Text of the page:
Lucia Puenzoís riveting and morally complex historical drama, which is based on her own novel, begins in 1960 with a close-knit Argentinean family meeting a seemingly kind German doctor (Alex Brendem¸hl) on an isolated stretch of road. The family are headed to the Patagonian town of Bariloche to run a lakeside hotel where the German-speaking mom once lived. It just so happens that the newly arrived doctor is looking for a place to stay, so the family welcome him into their lodge as a paying guest. Little do they know that they are now harboring one of the worldís most notorious war criminals, the pure-race-obsessed Nazi physician Josef Mengele.
The observant doctor immediately becomes fixated on the familyís underdeveloped 12-year-old daughter Lilith (Florencia Bado), who is continually taunted for her diminutive stature by her tall, blond classmates at her momís old Nazi-supported school. Mengele, whose presence is an open secret among the locals, tells Lilithís easily swayed mother Eva (Natalia Oreiro) that he believes he can help her grow with hormone injections, but only if he is able to start experimenting on her before itís too late. She grants him permission, but keeps it a secret from Enzo (Diego Peretti), her artistic-minded and not-so-trusting husband. Mengele soon turns his attention to Eva after he learns that she is pregnant with twins. Enzo warns her that their guest is only a boarder and not their family physician, but the ingratiating doctor soothes his escalating unease by investing in Enzoís passion for crafting exquisite porcelain dolls. Mengele bankrolls a small factory that will mass-produce the figures, and the sight of row after row of unblemished dolls is an eerie and effective, if not-so-subtle, metaphor for his obsession with creating a pure master race. Tension mounts when a local photographer (Elena Roger) spies Mengele and sets out to prove that the genial doctor is actually Nazi Germanyís notorious Angel of Death, who is being actively hunted by the Mossad.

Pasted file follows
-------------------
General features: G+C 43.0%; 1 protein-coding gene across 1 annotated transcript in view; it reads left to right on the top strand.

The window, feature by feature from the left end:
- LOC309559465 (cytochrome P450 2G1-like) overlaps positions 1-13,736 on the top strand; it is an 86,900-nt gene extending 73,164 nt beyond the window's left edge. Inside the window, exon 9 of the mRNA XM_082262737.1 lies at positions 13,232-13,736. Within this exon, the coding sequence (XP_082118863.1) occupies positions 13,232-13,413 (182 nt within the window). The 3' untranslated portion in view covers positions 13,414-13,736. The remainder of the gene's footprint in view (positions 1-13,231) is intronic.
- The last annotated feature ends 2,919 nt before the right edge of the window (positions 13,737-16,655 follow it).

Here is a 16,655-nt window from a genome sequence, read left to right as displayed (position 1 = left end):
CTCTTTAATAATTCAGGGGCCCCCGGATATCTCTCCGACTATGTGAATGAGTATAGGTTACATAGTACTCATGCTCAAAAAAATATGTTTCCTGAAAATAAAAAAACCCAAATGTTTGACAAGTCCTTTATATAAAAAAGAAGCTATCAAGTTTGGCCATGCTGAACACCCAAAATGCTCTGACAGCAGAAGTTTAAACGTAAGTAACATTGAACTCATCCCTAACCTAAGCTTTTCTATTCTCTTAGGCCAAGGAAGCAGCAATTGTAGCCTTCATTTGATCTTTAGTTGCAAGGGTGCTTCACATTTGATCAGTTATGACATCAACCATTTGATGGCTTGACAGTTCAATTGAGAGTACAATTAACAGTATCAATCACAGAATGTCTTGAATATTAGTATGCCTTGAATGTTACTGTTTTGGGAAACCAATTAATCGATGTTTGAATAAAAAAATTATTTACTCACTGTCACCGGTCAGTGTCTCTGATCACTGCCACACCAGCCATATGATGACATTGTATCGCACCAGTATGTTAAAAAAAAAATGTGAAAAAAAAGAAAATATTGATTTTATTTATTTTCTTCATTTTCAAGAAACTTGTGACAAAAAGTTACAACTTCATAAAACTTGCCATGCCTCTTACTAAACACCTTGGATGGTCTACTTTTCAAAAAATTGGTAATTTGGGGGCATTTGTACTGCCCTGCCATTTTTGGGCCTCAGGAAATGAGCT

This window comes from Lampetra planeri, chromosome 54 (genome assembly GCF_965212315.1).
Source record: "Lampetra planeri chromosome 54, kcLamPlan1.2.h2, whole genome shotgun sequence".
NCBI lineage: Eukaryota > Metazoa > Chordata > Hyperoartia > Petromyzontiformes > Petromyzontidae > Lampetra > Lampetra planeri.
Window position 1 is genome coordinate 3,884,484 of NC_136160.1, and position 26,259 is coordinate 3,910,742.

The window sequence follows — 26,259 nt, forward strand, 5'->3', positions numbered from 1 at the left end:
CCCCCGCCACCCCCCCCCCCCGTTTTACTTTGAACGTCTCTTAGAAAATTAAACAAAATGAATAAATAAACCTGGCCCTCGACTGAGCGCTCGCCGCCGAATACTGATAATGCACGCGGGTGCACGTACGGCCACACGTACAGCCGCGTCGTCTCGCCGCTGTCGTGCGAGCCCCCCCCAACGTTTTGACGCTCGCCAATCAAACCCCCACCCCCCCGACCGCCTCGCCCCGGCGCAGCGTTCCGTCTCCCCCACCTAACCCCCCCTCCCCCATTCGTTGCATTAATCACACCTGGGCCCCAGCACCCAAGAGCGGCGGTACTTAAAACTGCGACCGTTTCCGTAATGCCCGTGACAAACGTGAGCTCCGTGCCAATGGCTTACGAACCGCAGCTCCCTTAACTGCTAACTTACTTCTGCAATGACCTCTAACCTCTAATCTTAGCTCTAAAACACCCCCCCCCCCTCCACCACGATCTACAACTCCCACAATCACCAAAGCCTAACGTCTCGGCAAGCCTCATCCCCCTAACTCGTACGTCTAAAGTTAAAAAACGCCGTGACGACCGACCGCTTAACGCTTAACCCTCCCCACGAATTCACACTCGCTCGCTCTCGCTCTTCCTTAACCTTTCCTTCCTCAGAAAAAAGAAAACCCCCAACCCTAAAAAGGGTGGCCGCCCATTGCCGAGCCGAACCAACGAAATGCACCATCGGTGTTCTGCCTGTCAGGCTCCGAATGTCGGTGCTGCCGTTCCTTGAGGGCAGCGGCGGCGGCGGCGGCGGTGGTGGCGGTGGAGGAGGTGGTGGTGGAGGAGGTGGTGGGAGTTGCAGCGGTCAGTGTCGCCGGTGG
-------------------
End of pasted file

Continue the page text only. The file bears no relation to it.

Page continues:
Brendem¸hl is nothing less than magnificent in the title role. He plays Mengele not as evil incarnate, but rather as a calculating, manipulative man who carries out his ideological work without a conscience. His cool, emotionless demeanor makes him all the more menacing. Equally good are the strong supporting cast, particularly the expressive Bado. Her sensitive portrayal makes us especially protective of Lilith, who returns Mengeleís attention with misguided affection of her own.
Puenzo certainly paints Mengele as a monster, but she is also careful to point out that he isnít the only one: Many Argentineans were complicit in his evildoing. Even Eva and Enzo -- good, honest, hardworking people -- give in to the allure of physical perfection, and are willing, at least for a time, to look the other way to achieve it. The film works well as a high-tension thriller, but it is much more than that. Yes, we care whether Mengele will be caught before he is able to follow through with his eugenics experiments on Eva and her babies, and we wonder who will survive this nail-biting tale. But long after the movie is over, what sticks with us is the chilling notion that Mengeleís ideals of physical perfection are with us still. So-called physical and mental blemishes and defects, along with radical individualism, are not to be tolerated. Cookie-cutter idealism is increasingly encouraged. Puenzo seems to be saying that the monster sheís depicting is the same one we see in the mirror.
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- Released: 2013
- Rating: PG-13
- Review: Lucia Puenzoís riveting and morally complex historical drama, which is based on her own novel, begins in 1960 with a close-knit Argentinean family meeting a seemingly kind German doctor (Alex Brendem¸hl) on an isolated stretch of road. The family are heade… (more)